LOS ANGELES — Yasiel Puig was somewhere between home plate and first base, his arms raised triumphantly, his bat still airborne following a stratospheric flip, when it suddenly dawned on him the ball was not, in fact, going to make it over the wall. So he put his arms down, went into a breakneck sprint, and only as he pulled into third base standing up did he resume his wild celebration. The crowd went bonkers. It was amazing. It was absurd.
The National League Championship Series was nearly 26 innings old by that point, but in some ways the series truly began – as a competitive, long-term venture – at the moment Puig, the Los Angeles Dodgers’ mesmerizing rookie right fielder, unveiled what was surely the most outrageous, most athletic, most pimped-out triple the baseball postseason has ever witnessed.
It was the most life the battered Dodgers had shown in days, and it immediately energized a sellout crowd of 53,940 at Dodger Stadium. Five innings later, the Dodgers put the finishing touches on a 3-0 victory over the St. Louis Cardinals in Game 3, and the NLCS suddenly looked far different than it had three hours earlier.
“The great thing about the game of baseball [is] that you can talk about, ‘This is what should happen,’ but it never does play out that way,” Dodgers first baseman Adrian Gonzalez said. “That’s why, to me, predictions are just opinions. You’ve got to play it out on the field.”
The Cardinals still lead the series, two games to one, with Game 4 set for Tuesday evening. But after the Dodgers beat Cardinals ace Adam Wainwright on Monday night, the series, and with it the NL pennant and a berth in the World Series, is very much up for grabs.
And for all the talk of the Dodgers’ woes, it is the Cardinals now who look like an unholy mess, lugging around a .134 team batting average and a .190 slugging percentage in the series and showing an alarming lack of fundamentals in the Game 3 loss.
“It wasn’t very characteristic of how we played all season,” Cardinals Manager Mike Matheny said. “We’re a better club than this.”
Monday night should have been a reprieve for the Cardinals, after facing — and surviving — Zack Greinke and Clayton Kershaw in Games 1 and 2, but Dodgers lefty Hyun-Jin Ryu stifled them for seven scoreless innings, allowing only three hits and a walk and making the pair of runs the Dodgers scored in the fourth inning hold up.
Before the fourth, the Dodgers had hit only one ball out of the infield, a bloop single to shallow right-center by Hanley Ramirez, who was playing with a fractured rib. They hadn’t scored since the third inning of Game 1, their string of scoreless innings growing to 22.
It was a Cardinals mistake that awakened the Dodgers’ bats. Mark Ellis opened the bottom of the fourth by driving a ball to deep right-center. Center fielder Jon Jay and right fielder Carlos Beltran converged on it, but neither called for it and the ball fell between them for a double — one of a number of makeable catches Jay, in particular, failed to make.
“I think he hesitated,” Beltran said of Jay. “On a play like that, as a center fielder — and I was a center fielder myself — you gotta take charge.”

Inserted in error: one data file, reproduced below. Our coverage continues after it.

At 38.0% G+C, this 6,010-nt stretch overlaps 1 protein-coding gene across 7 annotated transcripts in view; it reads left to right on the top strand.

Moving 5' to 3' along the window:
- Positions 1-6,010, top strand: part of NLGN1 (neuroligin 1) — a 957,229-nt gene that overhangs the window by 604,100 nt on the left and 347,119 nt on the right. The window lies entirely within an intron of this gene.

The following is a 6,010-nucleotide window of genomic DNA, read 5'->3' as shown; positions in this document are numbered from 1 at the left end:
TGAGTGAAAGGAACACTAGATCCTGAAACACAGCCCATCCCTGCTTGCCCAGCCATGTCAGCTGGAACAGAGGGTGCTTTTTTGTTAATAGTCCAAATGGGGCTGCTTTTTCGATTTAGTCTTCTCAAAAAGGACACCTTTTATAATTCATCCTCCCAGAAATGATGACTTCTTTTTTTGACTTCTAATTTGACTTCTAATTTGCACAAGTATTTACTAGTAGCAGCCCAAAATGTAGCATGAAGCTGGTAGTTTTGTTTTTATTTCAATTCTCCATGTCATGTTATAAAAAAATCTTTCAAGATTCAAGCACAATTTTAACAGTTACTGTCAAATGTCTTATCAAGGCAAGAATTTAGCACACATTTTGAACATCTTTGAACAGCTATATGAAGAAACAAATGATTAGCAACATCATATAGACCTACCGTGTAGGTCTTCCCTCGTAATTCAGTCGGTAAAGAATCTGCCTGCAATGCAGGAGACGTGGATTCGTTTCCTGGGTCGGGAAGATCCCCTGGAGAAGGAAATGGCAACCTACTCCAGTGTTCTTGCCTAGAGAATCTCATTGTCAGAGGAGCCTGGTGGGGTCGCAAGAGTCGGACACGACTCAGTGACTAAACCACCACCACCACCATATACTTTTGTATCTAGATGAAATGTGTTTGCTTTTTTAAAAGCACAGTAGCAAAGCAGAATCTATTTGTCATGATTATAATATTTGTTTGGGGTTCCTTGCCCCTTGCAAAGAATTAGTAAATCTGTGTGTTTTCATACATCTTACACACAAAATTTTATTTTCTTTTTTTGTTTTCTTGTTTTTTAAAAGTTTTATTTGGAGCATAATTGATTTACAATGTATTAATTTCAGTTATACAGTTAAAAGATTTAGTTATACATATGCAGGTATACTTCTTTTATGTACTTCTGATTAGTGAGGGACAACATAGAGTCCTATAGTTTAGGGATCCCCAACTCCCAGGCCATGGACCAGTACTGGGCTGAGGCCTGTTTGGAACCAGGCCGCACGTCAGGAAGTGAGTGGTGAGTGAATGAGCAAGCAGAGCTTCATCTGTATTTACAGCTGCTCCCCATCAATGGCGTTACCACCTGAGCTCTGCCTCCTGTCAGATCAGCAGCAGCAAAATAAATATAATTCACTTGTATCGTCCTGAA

Two batters later, Gonzalez lifted a soft line-drive double down the right field line for another double, scoring Ellis to give the Dodgers a 1-0 lead. And two batters after that, Puig — 0 for 11 with seven strikeouts in the series to that point — stepped into the batter’s box against Wainwright.
On a 2-1 sinker, Puig lashed a drive toward the right field corner. He flipped his bat. He raised his arms. It was high. It was deep. It was . . . off the wall. But only Puig, a freakish mixture of power and speed — like a Cuban Bo Jackson — could turn an aborted home run trot into a triple with the flip of a switch.
“He’s just playing with energy. He’s just playing with passion,” catcher A.J. Ellis said of Puig. “Yeah, he pimped it a little bit, but then he took off and got a triple. He’s good for the game, good for baseball.”
The Cardinals, so fundamentally sound all postseason, suddenly couldn’t get out of their own way Monday. In the top of the fifth, Daniel Descalso, who had entered as a pinch runner after David Freese strained a calf muscle, misjudged a flyball to left and was doubled off second base, squandering the Cardinals’ biggest threat.
“I just misread it,” Descalso said. “We made a few mistakes tonight we don’t usually make. When you do that, you usually lose.”
Asked about the mistakes behind him, Wainwright said, “All I know is, there were some pitches I could have made in front of them that I didn’t make.”
The Cardinals’ final mental error cost them a critical insurance run, when second baseman Kolten Wong inexplicably threw to second after chasing down Ramirez’s bloop single in shallow right. It allowed Carl Crawford, who was on second base, to score on a bang-bang play at the plate to make it 3-0.
All that was left was three quick outs from closer Kenley Jansen for the save. Finally, three games in, the NLCS had seen both a Puig sighting and a victory for the Dodgers, two things that were hardly unrelated.